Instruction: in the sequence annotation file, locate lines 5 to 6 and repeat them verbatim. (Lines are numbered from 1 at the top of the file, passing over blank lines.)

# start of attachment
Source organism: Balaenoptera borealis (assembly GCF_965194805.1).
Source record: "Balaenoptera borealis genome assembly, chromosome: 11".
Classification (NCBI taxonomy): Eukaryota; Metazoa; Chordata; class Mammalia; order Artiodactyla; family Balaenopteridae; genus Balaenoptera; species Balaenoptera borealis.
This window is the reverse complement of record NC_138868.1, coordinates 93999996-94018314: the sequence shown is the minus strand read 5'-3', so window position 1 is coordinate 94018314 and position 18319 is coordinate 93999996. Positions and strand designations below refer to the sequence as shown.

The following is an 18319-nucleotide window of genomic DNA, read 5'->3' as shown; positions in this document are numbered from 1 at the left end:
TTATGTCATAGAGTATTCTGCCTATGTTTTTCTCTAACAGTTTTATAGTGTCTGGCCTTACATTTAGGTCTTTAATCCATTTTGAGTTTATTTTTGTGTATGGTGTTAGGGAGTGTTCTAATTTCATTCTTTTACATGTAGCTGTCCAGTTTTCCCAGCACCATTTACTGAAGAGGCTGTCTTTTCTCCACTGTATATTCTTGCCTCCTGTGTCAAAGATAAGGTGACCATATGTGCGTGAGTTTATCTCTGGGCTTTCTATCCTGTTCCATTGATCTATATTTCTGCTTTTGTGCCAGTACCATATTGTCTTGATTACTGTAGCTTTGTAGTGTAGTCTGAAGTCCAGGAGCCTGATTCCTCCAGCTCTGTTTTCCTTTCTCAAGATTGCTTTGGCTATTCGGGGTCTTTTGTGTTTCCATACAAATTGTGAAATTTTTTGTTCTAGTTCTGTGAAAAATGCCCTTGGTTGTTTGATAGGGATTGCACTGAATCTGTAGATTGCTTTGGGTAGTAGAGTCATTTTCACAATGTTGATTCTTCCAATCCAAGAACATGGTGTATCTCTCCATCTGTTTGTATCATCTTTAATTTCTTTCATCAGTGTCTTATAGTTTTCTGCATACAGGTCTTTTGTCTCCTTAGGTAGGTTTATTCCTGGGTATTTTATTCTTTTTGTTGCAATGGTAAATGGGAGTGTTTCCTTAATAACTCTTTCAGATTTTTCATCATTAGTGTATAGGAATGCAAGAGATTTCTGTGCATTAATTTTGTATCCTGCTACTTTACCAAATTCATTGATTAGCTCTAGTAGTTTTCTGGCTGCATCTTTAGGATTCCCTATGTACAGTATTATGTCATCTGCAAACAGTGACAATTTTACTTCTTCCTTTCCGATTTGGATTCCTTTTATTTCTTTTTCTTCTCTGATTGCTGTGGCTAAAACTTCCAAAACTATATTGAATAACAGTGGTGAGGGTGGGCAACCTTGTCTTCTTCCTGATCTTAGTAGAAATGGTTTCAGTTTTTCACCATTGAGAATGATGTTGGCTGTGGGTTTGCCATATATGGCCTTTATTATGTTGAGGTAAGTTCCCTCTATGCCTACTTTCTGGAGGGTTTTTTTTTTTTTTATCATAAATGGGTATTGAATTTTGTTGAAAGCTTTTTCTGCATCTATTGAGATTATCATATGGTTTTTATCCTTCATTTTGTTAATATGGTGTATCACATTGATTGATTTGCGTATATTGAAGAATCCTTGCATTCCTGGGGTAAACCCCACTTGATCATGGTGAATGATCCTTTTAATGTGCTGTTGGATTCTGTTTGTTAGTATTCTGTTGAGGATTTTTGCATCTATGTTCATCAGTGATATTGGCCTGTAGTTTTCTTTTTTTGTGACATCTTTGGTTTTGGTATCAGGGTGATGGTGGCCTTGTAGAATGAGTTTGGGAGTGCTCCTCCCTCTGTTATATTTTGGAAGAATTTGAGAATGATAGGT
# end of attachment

The following is an 18319-nucleotide window of genomic DNA, read 5'->3' as shown; positions in this document are numbered from 1 at the left end:
TTATGTCATAGAGTATTCTGCCTATGTTTTTCTCTAACAGTTTTATAGTGTCTGGCCTTACATTTAGGTCTTTAATCCATTTTGAGTTTATTTTTGTGTATGGTGTTAGGGAGTGTTCTAATTTCATTCTTTTACATGTAGCTGTCCAGTTTTCCCAGCACCATTTACTGAAGAGGCTGTCTTTTCTCCACTGTATATTCTTGCCTCCTGTGTCAAAGATAAGGTGACCATATGTGCGTGAGTTTATCTCTGGGCTTTCTATCCTGTTCCATTGATCTATATTTCTGCTTTTGTGCCAGTACCATATTGTCTTGATTACTGTAGCTTTGTAGTGTAGTCTGAAGTCCAGGAGCCTGATTCCTCCAGCTCTGTTTTCCTTTCTCAAGATTGCTTTGGCTATTCGGGGTCTTTTGTGTTTCCATACAAATTGTGAAATTTTTTGTTCTAGTTCTGTGAAAAATGCCCTTGGTTGTTTGATAGGGATTGCACTGAATCTGTAGATTGCTTTGGGTAGTAGAGTCATTTTCACAATGTTGATTCTTCCAATCCAAGAACATGGTGTATCTCTCCATCTGTTTGTATCATCTTTAATTTCTTTCATCAGTGTCTTATAGTTTTCTGCATACAGGTCTTTTGTCTCCTTAGGTAGGTTTATTCCTGGGTATTTTATTCTTTTTGTTGCAATGGTAAATGGGAGTGTTTCCTTAATAACTCTTTCAGATTTTTCATCATTAGTGTATAGGAATGCAAGAGATTTCTGTGCATTAATTTTGTATCCTGCTACTTTACCAAATTCATTGATTAGCTCTAGTAGTTTTCTGGCTGCATCTTTAGGATTCCCTATGTACAGTATTATGTCATCTGCAAACAGTGACAATTTTACTTCTTCCTTTCCGATTTGGATTCCTTTTATTTCTTTTTCTTCTCTGATTGCTGTGGCTAAAACTTCCAAAACTATATTGAATAACAGTGGTGAGGGTGGGCAACCTTGTCTTCTTCCTGATCTTAGTAGAAATGGTTTCAGTTTTTCACCATTGAGAATGATGTTGGCTGTGGGTTTGCCATATATGGCCTTTATTATGTTGAGGTAAGTTCCCTCTATGCCTACTTTCTGGAGGGTTTTTTTTTTTTTTATCATAAATGGGTATTGAATTTTGTTGAAAGCTTTTTCTGCATCTATTGAGATTATCATATGGTTTTTATCCTTCATTTTGTTAATATGGTGTATCACATTGATTGATTTGCGTATATTGAAGAATCCTTGCATTCCTGGGGTAAACCCCACTTGATCATGGTGAATGATCCTTTTAATGTGCTGTTGGATTCTGTTTGTTAGTATTCTGTTGAGGATTTTTGCATCTATGTTCATCAGTGATATTGGCCTGTAGTTTTCTTTTTTTGTGACATCTTTGGTTTTGGTATCAGGGTGATGGTGGCCTTGTAGAATGAGTTTGGGAGTGCTCCTCCCTCTGTTATATTTTGGAAGAATTTGAGAATGATAGGT